The Hillside Residence is a substantial renovation and expansion of a 1927 bungalow in Travis Heights. The existing, 1000 sf building was rescued from dilapidation and delineated abstractly in stark white, and paired with a new, 1100 sf sculptural volume clad black-stained cypress, connected via a glass entry bridge. Akin to Marcel Breuer’s 1943 proposition for a Bi-Nuclear House, the home is split into two zones; one for living and socializing, and the other for concentration, work and sleeping – and by virtue of entering in the middle, both sides appear to be in dialogue with each other. Inside, the two zones are defined in distinctly different material and spatial characters; the combination being both gracious and provocative.
The renovation respects the existing building's disposition and maintains its collection of discrete rooms, while radically altering their character through an adjustment to its organization. A series of private rooms now take the place of what was public, and the front porch is removed, leaving the existing bungalow’s massing in tact but intriguingly unfamiliar as it appears w/out any obvious way to enter from the street. This private nucleus is accessed through a new corridor that leads to an unexpectedly tall central space, off of which are arrayed the private rooms of the house. The expansion, by contrast, is characterized by openness, dynamic spatial continuity, and abstraction. An ultimately modern sensibility in the addition provides a counterpoint to the sense of contained space in the original house. As one passes between the old and new construction, the confluence of two distinct architectural characters gives rise to questions about the various ways in which architecture both challenges and reinforces the culture of which it is a part. The ensemble is also a counter-proposal to the immodesties of urban transformation – where a new character replaces a ‘historically underutilized’ building stock. Here, the existing disposition of the street is maintained, albeit with a new temperament.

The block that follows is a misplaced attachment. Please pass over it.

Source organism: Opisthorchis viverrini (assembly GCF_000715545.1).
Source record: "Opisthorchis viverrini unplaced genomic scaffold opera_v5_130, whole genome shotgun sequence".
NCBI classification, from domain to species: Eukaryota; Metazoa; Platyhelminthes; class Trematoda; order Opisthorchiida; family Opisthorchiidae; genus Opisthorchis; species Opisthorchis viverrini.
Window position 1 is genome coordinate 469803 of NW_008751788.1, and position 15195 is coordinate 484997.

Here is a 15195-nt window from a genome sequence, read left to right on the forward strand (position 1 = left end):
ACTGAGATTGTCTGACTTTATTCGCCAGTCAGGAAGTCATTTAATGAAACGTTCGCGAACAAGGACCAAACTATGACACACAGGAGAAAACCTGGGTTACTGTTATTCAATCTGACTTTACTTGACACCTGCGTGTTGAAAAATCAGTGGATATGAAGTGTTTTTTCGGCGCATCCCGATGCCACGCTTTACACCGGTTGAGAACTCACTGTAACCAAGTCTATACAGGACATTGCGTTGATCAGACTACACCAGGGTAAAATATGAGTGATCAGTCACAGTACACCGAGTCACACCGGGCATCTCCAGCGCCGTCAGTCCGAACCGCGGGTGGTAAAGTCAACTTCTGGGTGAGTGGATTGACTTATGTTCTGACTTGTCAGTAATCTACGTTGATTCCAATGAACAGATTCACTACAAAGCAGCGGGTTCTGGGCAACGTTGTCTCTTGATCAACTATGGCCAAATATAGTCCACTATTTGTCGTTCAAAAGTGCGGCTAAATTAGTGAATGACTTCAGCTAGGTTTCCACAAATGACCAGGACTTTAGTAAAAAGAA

Casey Dunn Photography